Yale fans who have witnessed conventional offense for most of the season will be taken aback by Harvard's quarterback-in-motion play the formation the Crimson uses most frequently to pass. Backup quarterback Donny Allard--agile and strong-armed--takes the snap, former split end Cuccia flares wide. Callinan looks for a screen pass, and referees try to discern if the play is legal. Quite often, the zebras have decided otherwise. Harvard must avoid its perennial propensity for penalties if it is to stay in The Game against the powerful Elis.
Callinan has 994 yards on the ground, a record-setting performance and a tribute to an underrated offensive line. Not as flashy as Diana, he nevertheless gives defenses headaches with his versatility. He had two touchdown runs of more than 65 yards last week against an admittedly weak Penn team, but he will not let Yale's vaunted run defense off easily. Steady Jim Acheson lends depth at the setback position, and any of the Crimson wide receivers are threats in the Multiflex rushing arsenal.
Harvard has a defense with a knack for the big play which established a new team interception mark last week. It will have to come up with a few to keep Yale from gaining its offensive rhythm. Captain Coppinger and the Spectacular Rocky Delgadillo are the anchors in the secondary, but sophomore Joe Azelby has emerged as the Crimson's linchpin on defense. Against William and Mary, he had an afternoon worthy of Sports Illustrated's defensive player of the week, figuring in 15 tackles, causing a fumble and making an interception. Last week, he caused two fumbles, and Yale will by wary when be blitzes.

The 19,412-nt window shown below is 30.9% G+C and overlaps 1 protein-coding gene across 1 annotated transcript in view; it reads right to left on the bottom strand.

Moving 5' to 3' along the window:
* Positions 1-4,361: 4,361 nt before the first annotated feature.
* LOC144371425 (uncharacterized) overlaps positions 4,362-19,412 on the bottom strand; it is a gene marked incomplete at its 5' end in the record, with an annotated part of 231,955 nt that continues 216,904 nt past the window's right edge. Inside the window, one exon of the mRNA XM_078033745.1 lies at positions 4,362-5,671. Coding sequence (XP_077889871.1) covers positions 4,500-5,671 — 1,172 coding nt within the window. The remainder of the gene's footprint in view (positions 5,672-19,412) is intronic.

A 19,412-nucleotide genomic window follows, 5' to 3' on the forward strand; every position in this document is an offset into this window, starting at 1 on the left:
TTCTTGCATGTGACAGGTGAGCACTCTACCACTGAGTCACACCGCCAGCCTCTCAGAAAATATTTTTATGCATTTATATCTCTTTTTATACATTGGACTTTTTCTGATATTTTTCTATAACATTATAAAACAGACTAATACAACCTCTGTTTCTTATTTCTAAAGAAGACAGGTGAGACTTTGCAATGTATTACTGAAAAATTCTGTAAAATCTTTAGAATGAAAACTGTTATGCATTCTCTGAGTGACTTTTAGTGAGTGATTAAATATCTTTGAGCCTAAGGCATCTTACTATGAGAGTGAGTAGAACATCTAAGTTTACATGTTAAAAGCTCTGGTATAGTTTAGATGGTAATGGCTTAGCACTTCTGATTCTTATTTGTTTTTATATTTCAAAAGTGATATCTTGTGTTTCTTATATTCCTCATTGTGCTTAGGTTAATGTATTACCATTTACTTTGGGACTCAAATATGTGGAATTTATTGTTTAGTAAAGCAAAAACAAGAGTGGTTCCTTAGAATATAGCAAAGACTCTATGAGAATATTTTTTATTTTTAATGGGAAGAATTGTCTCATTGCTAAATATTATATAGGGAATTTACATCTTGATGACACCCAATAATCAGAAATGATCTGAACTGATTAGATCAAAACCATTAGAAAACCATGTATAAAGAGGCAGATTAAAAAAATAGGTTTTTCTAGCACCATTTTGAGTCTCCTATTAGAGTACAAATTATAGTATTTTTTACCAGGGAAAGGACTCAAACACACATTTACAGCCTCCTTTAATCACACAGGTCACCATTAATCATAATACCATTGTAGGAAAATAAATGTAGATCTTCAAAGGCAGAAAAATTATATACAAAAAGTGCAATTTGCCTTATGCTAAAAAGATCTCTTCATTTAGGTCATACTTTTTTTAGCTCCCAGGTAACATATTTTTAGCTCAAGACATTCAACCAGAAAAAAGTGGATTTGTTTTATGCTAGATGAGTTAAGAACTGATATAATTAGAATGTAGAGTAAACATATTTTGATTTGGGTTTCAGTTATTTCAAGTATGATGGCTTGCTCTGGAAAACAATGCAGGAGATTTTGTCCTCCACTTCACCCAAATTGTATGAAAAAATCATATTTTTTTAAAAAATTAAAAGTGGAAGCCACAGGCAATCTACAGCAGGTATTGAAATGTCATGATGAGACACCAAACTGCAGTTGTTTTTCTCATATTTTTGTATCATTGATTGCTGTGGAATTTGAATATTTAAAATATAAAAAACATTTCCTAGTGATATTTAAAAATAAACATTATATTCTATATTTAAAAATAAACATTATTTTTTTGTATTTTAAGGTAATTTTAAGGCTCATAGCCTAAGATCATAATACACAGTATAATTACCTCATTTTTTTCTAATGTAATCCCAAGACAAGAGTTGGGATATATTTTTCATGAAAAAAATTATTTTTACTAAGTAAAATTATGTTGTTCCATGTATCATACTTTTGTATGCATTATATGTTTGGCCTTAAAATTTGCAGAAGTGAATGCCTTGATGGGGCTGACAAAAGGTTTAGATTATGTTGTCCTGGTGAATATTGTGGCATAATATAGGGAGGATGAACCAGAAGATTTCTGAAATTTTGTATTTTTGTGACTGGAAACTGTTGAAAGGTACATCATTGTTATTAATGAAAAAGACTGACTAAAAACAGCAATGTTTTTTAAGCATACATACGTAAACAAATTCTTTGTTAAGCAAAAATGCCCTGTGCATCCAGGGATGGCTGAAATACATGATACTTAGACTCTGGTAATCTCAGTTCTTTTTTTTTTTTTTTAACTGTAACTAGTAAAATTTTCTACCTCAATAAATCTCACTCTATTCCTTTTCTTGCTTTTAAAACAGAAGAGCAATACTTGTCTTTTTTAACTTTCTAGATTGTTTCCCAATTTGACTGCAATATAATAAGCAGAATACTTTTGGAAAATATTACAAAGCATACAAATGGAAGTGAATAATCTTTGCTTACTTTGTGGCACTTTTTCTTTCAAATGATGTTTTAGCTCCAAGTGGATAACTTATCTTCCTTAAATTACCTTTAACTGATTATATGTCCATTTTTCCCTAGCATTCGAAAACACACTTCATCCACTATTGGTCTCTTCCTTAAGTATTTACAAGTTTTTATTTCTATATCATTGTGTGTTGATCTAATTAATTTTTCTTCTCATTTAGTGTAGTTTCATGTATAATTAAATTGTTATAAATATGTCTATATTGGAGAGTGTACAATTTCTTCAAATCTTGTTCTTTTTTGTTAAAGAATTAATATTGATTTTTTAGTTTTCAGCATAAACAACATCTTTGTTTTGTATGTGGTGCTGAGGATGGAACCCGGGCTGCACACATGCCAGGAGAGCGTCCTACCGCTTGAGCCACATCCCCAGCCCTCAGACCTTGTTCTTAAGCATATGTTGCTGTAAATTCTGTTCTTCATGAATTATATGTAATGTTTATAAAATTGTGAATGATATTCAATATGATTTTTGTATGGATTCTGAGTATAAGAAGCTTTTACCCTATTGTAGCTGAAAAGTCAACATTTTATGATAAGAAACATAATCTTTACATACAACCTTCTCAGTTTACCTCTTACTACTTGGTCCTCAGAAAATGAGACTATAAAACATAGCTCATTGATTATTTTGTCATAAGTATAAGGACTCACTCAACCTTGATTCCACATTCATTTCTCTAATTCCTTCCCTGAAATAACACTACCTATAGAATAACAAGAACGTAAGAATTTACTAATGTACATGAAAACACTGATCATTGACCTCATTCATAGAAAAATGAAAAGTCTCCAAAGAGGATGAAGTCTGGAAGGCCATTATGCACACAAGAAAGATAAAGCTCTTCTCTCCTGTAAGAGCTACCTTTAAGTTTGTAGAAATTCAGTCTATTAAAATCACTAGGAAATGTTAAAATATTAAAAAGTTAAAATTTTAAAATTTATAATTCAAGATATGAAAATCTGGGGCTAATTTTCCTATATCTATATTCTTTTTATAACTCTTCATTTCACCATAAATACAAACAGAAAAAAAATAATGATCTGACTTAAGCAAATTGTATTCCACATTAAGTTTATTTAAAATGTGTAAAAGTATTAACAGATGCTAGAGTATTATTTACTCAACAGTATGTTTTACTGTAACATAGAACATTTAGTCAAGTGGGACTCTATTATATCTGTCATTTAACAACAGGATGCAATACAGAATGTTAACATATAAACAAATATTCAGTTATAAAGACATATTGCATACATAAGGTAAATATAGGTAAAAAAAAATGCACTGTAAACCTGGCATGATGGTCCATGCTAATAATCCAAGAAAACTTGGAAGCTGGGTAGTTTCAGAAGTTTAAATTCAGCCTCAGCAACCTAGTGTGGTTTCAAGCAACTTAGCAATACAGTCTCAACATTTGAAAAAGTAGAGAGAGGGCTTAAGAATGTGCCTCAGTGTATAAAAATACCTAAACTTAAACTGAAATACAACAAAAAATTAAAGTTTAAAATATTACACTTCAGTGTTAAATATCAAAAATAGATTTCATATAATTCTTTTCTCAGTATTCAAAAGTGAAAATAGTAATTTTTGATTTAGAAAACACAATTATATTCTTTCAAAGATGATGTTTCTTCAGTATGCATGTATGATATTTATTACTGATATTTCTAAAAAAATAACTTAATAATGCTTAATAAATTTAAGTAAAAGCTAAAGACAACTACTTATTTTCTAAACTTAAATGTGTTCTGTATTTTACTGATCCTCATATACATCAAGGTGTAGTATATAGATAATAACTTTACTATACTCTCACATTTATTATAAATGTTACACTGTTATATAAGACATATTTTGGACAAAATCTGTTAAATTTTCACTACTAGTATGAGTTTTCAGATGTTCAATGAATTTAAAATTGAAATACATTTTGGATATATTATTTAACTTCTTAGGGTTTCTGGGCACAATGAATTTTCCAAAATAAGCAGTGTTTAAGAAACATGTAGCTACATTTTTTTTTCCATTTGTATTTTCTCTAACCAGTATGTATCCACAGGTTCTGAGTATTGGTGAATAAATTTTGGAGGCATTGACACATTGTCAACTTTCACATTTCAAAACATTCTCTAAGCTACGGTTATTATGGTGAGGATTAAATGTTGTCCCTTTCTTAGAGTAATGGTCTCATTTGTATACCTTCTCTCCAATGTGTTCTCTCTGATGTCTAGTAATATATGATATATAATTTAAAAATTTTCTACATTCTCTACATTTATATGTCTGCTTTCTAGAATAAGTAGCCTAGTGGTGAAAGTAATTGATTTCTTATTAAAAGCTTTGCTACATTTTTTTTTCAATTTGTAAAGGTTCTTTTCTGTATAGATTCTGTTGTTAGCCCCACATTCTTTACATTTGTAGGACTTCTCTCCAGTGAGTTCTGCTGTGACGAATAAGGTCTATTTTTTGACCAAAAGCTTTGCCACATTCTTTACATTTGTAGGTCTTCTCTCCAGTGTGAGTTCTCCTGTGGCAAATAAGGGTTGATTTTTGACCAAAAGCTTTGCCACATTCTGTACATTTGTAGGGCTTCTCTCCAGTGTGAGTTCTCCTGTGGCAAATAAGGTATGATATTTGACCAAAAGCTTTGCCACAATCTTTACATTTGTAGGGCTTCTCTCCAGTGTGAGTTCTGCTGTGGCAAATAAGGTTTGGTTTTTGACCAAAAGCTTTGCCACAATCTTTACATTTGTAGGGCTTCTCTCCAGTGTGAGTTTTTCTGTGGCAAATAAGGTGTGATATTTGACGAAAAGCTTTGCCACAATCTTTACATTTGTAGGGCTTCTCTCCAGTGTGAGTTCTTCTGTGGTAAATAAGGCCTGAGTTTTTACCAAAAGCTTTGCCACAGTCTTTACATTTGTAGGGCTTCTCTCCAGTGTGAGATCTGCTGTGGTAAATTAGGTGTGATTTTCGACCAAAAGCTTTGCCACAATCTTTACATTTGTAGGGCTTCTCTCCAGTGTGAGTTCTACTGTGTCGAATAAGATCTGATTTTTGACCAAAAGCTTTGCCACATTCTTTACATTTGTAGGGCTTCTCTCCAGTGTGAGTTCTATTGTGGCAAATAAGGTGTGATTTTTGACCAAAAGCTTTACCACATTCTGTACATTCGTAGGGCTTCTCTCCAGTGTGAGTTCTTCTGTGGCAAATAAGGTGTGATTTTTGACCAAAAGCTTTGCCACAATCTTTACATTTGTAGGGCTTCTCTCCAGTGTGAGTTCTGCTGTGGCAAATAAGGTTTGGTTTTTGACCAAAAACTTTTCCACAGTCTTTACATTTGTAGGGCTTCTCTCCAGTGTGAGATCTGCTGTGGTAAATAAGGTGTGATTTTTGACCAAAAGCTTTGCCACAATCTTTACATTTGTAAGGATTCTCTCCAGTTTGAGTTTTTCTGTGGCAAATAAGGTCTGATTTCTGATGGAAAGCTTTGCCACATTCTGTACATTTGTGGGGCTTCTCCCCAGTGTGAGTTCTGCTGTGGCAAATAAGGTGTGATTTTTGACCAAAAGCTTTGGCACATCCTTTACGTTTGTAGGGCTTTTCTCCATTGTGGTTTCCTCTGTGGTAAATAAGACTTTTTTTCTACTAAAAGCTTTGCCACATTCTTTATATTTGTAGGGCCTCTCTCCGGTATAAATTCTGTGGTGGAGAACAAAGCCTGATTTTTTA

Middle guard Scott Murrer is the key to the defensive line, which must pressure Rogan and get to Diana quickly. Steady sophomore linebacker Andy Nolan must come through as well. If Rogan has time to unload--as Princeton's Holly and Dartmouth's Frank Polsinello did--he will shred the Crimson's secondary, however formidable it may be.
The Crimson must also avoid the lackadaisical play on specialty teams, especially kick returns, that has plagued the team all fall. Place kicker Jim Villanueva gives Harvard a slight edge in the field goal department.
But the talent, match-ups and home field advantage notwithstanding. The Game is almost always decided by intangibles, often ironically. If the wind hadn't been blowing last year, Cozza would have gone for a field goal instead of the fourth-down eventual touchdown. You can probably find one crucial play in each of 97 previous encounters that defied the logic of football and the odds, besides.
Then again, this is the one afternoon when Harvard and Yale cast off any and all pretensions to common sense and rationality they harbor the rest of the year.
Michael Bass assisted with the reporting of the article.